Bowl of Sister-in-law Song's Fish Soup
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Sister-in-law Song's Fish Soup
China - Zhejiang
  -   Songsao Yugeng
Serves
Effort:
Sched:
DoAhead:  
4 soup  
***
1-3/4 hr  
Part
A mild but quite satisfying fish soup with interesting contrasts of textures and flavors. It should be liked even by guests who claim they don't like fish. If doing a double recipe, steam in two batches.




12
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1
1/2
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5
1-1/2
1
1/3
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1
3-1/2
1
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1
2
3
tt
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oz
----
T
t
----
lrg
oz
oz
in
----
T
T
T
----
lrg
T
c

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Fish Fillets (1)
-- Steaming
Ginger Juice
Salt
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Shiitake (2)
Bamboo Shoot (3)
Chinese Ham (4)
Ginger root
-- Thickener
Black Vinegar (5)
Water
Cornstarch
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Egg Whites
Oil
Stock (6)
Salt
-- Garnish
Cilantro
Prep Fish   -   (45 min - 15 min work)
  1. Grate GINGER and wring out in a cloth to produce 1 T Ginger Juice. Mix with 1/2 t Salt.
  2. Set up your steamer rig (see Photo Gallery) and place FISH FILLETS on a rimmed plate in a single layer. Set plate in the steamer and spread Ginger Juice mix over the fish. Bring steamer to a boil uncovered (to minimize condensaton in the plate), then cover it and steam Fish until it flakes easily, 6 to 12 minutes depending on fish. Discard liquids and let fish cool.
  3. When cool enough to handle, flake Fish, not too small.
General Prep   -   (20 min)
  1. Cut stems from SHIITAKES. Slice caps horizontally, one or two cuts depending on thickness. Cut the slices into narrow matchsticks.
  2. Slice BAMBOO SHOOTS similarly thin and into narrow matchsticks short enough to fit in a soup spoon. Mix with Shiitakes.
  3. Cut HAM into similar matchsticks. Keep separate.
  4. Slice GINGER very thin crosswise and cut into narrow matchsticks short enough to fit in a soup spoon.
  5. Mix Thickener items.
  6. Chop CILANTRO for Garnish.
  7. Separate EGGS and beat the WHITES lightly. Use the Yolks for something else.
Run   -   (30 min)
  1. Bring Stock to a boil. Keep hot.
  2. In a heavy bottomed saucepan (5 quart is good), heat Oil and fry Ginger, stirring until aromatic. Stir in Shiitake mix and fry stirring over moderate heat until Shiitake matchsticks are softened.
  3. Pour in hot Stock. Bring to a simmer for about 3 minutes.
  4. Stir in Ham and Fish Flakes. Bring back to a simmer for about a minute.
  5. Remove the pot from the heat. Beat the Egg Whites a little more, then pour through a wire sieve all over the surface of the soup. Do not stir, just let the whites solidify.
  6. Move the pot back onto the heat and bring back to a simmer for a minute. Gently stir in the Black Vinegar mix. Stir gently until the soup thickens.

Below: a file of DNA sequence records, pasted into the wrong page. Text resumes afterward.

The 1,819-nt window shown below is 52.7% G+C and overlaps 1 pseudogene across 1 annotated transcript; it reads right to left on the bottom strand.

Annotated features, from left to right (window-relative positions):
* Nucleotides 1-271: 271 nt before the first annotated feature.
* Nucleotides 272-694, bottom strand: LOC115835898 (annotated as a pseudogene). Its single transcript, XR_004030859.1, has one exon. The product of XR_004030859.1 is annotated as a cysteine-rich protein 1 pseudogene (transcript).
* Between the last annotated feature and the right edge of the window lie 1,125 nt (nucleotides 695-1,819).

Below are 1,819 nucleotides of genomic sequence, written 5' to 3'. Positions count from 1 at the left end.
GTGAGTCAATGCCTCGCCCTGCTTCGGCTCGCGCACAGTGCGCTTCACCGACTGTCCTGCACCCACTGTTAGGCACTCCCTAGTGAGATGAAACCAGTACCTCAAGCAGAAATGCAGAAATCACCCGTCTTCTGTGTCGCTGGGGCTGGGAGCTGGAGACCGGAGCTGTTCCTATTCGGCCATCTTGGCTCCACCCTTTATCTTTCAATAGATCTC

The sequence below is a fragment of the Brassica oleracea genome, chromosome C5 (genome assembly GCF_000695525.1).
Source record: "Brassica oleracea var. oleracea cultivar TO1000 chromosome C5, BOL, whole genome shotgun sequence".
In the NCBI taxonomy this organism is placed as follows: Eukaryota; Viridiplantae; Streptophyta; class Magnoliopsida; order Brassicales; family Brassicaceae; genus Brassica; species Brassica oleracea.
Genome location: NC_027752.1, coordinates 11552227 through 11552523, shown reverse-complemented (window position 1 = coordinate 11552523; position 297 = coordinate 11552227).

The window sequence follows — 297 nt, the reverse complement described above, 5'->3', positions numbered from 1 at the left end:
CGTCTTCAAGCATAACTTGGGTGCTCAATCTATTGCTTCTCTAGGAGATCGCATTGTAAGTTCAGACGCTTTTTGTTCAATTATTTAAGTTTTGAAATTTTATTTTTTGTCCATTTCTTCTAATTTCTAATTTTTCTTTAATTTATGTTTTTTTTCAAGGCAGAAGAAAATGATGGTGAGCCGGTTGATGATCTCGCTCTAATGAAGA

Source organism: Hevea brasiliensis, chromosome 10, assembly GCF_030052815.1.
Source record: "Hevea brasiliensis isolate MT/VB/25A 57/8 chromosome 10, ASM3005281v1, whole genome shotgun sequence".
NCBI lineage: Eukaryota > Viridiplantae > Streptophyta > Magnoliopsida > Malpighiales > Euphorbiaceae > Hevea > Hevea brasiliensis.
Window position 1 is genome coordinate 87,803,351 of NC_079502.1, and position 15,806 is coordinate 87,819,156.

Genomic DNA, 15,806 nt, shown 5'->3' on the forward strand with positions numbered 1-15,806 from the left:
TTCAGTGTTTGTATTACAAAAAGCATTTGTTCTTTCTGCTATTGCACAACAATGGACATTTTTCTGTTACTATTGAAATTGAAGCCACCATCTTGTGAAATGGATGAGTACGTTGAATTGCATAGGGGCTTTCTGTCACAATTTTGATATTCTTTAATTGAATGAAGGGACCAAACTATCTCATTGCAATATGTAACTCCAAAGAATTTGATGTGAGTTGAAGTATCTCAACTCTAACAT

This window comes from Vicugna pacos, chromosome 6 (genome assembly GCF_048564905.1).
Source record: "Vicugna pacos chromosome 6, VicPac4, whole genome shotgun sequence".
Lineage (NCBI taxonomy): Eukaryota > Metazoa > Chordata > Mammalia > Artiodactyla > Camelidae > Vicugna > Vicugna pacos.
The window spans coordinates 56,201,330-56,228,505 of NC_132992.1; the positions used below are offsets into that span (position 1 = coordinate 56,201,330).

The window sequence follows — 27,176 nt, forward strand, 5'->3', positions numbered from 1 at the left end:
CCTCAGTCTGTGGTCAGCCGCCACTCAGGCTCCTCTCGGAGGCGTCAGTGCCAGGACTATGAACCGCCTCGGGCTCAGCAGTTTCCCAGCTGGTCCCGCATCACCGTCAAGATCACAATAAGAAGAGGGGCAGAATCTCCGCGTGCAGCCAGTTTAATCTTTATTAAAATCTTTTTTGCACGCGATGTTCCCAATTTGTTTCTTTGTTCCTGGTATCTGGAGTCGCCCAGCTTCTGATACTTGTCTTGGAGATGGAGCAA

7. Check for Salt - for unsalted stock, about 1 t. If you used water and Fish Sauce for the Stock, about 1/2 t.
  8. Serve hot, garnished with Cilantro.
NOTES:
  1. Fish:   The pattern recipe calls for Grass Carp, but that may not be easy to find outside California. For the photo example I used Tilapia, but other mild white fish could be use, provided they flakes well. Tilapia is delicate, so steaming time should be 7 minutes max. For details see our Varieties of Fish page (very large page).
  2. Shiitakes:   Fresh Shiitake Mushrooms are best, but lacking those, you could use dried Shiitakes (Black Mushrooms), soaked at least 3/4 hour in warm water and sliced into very narrow matchsticks.
  3. Bamboo Shoots:   Canned Bamboo Shoots are obsolete. The ones vacuum packed in plastic bags are much better, and don't need to be par boiled to remove the tinny taste. I use the small, wide "Green Bamboo Shoots" which are solid, and the right size for slicing into matchsticks.
  4. Chinese Ham   This is not common in North America, but here in Los Angeles the Asian Markets carry slices of dry cured Virginia Ham, which is considered a good substitute. For the photo example I used the lean part of Italian Porchetta. If pork is not acceptable, you could omit it, or break up a couple of small dried scallops into the soup.
  5. Black Vinegar:   This rice vinegar is available in most markets serving an East or Southeast Asian community. That from Chinkiang is considered the best, and Gold Plum is a good brand. For details see our Sours page.
  6. Stock:   A light chicken stock would be used in China, but a good light flavored Fish Stock could be used - or plain water with a Tablespoon of Thai Fish Sauce works well.
  7. U.S. measure: t=teaspoon, T=Tablespoon, c=cup, qt=quart, oz=ounce, #=pound, cl=clove in=inch, ar=as required tt=to taste
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